The objective of this program evaluation study was to explore the efficacy, feasibility, and potential for a new school-based vision therapy (VT) program and community partnership between Pacific University College of Optometry and Tom McCall Upper Elementary School. This investigation utilized an explanatory sequential mixed methods design, involving the collection and analysis of both qualitative and quantitative data. The project and its analysis were informed by a transformative worldview.
The program efficacy was defined by pre- and post-VT symptomatology, visual skills, and academic performance. These measures showed stability or improvement following 20 hours of school-based VT over 12 weeks (n=6) with 76.5% participant compliance. Qualitative survey and interview data demonstrated widespread support for the continuation of this program from both program volunteers and the Tom McCall school liaison.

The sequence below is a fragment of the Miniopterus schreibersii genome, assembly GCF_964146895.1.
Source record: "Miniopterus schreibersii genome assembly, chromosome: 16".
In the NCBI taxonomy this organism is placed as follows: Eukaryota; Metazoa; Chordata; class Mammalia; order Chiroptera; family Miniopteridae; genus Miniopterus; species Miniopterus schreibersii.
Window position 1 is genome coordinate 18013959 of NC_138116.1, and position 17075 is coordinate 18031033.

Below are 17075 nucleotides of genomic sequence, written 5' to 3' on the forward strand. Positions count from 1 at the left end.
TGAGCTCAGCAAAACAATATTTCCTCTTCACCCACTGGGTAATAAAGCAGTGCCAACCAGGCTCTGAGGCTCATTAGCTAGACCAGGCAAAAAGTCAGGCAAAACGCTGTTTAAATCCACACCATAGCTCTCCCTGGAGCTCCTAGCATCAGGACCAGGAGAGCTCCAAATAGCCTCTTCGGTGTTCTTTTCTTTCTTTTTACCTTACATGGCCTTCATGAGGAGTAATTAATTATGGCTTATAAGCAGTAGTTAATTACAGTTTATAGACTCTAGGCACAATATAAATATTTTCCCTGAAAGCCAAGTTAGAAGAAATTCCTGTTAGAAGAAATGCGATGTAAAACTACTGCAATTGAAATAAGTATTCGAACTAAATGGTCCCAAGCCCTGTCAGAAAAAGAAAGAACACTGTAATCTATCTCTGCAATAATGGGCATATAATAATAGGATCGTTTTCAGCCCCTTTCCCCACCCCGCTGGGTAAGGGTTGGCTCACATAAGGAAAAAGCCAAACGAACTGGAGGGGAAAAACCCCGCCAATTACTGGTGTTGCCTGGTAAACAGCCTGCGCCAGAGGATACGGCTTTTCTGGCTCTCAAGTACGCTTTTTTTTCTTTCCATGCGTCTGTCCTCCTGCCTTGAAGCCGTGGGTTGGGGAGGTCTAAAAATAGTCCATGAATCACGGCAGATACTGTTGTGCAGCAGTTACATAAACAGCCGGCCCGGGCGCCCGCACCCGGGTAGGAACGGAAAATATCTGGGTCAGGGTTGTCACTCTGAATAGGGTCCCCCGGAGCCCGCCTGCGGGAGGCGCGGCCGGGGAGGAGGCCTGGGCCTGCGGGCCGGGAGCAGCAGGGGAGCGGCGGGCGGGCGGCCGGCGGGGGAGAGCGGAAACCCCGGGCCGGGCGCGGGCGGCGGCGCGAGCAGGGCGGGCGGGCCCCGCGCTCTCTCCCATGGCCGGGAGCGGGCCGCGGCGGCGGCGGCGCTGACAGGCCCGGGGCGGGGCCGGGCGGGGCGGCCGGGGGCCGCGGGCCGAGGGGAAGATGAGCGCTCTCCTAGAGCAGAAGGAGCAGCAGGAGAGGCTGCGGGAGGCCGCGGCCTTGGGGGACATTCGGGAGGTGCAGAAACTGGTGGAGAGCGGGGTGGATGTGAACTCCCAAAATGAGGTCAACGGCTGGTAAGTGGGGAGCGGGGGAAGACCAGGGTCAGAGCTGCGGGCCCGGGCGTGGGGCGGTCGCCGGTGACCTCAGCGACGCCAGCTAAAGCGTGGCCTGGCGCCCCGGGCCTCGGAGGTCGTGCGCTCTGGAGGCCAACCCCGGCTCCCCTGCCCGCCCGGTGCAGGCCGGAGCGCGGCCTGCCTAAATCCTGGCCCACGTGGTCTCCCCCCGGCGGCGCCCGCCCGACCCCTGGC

Due to the small sample size (n=6), statistical significance cannot be drawn from these findings. Trends seen in quantitative data, and additional support from qualitative feedback, sufficiently demonstrate enthusiasm for, and potential visual and academic benefit of, continuation of this new school-based VT program. My hope is that this project will provide a strong basis for a continuing partnership between Tom McCall Upper Elementary School and Pacific University College of Optometry to provide school-based vision therapy.
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